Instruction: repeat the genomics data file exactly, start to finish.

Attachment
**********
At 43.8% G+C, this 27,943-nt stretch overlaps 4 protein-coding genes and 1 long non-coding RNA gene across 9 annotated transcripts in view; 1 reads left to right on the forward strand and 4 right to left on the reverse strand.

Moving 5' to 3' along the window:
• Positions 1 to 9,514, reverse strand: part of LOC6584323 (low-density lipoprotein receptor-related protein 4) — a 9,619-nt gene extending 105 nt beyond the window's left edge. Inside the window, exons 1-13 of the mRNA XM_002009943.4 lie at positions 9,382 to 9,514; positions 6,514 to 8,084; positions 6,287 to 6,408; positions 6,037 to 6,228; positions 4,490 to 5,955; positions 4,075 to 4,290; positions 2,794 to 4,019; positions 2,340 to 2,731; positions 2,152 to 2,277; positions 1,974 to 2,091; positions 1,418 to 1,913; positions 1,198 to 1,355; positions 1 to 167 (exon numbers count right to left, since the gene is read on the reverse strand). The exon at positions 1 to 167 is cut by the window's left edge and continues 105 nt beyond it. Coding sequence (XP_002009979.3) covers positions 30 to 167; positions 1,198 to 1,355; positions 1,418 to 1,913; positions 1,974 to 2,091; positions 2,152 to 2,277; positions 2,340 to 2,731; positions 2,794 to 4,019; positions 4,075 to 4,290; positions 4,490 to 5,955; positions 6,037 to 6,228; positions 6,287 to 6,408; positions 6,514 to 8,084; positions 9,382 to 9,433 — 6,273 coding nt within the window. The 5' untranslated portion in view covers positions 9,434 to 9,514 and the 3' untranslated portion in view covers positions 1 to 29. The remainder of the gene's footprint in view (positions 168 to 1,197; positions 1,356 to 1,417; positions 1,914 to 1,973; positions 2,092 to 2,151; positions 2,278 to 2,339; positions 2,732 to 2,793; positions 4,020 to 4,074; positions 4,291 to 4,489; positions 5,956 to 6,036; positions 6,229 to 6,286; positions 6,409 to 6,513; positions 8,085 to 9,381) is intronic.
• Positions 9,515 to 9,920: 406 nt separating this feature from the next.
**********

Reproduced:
At 43.8% G+C, this 27,943-nt stretch overlaps 4 protein-coding genes and 1 long non-coding RNA gene across 9 annotated transcripts in view; 1 reads left to right on the forward strand and 4 right to left on the reverse strand.

Moving 5' to 3' along the window:
• Positions 1 to 9,514, reverse strand: part of LOC6584323 (low-density lipoprotein receptor-related protein 4) — a 9,619-nt gene extending 105 nt beyond the window's left edge. Inside the window, exons 1-13 of the mRNA XM_002009943.4 lie at positions 9,382 to 9,514; positions 6,514 to 8,084; positions 6,287 to 6,408; positions 6,037 to 6,228; positions 4,490 to 5,955; positions 4,075 to 4,290; positions 2,794 to 4,019; positions 2,340 to 2,731; positions 2,152 to 2,277; positions 1,974 to 2,091; positions 1,418 to 1,913; positions 1,198 to 1,355; positions 1 to 167 (exon numbers count right to left, since the gene is read on the reverse strand). The exon at positions 1 to 167 is cut by the window's left edge and continues 105 nt beyond it. Coding sequence (XP_002009979.3) covers positions 30 to 167; positions 1,198 to 1,355; positions 1,418 to 1,913; positions 1,974 to 2,091; positions 2,152 to 2,277; positions 2,340 to 2,731; positions 2,794 to 4,019; positions 4,075 to 4,290; positions 4,490 to 5,955; positions 6,037 to 6,228; positions 6,287 to 6,408; positions 6,514 to 8,084; positions 9,382 to 9,433 — 6,273 coding nt within the window. The 5' untranslated portion in view covers positions 9,434 to 9,514 and the 3' untranslated portion in view covers positions 1 to 29. The remainder of the gene's footprint in view (positions 168 to 1,197; positions 1,356 to 1,417; positions 1,914 to 1,973; positions 2,092 to 2,151; positions 2,278 to 2,339; positions 2,732 to 2,793; positions 4,020 to 4,074; positions 4,291 to 4,489; positions 5,956 to 6,036; positions 6,229 to 6,286; positions 6,409 to 6,513; positions 8,085 to 9,381) is intronic.
• Positions 9,515 to 9,920: 406 nt separating this feature from the next.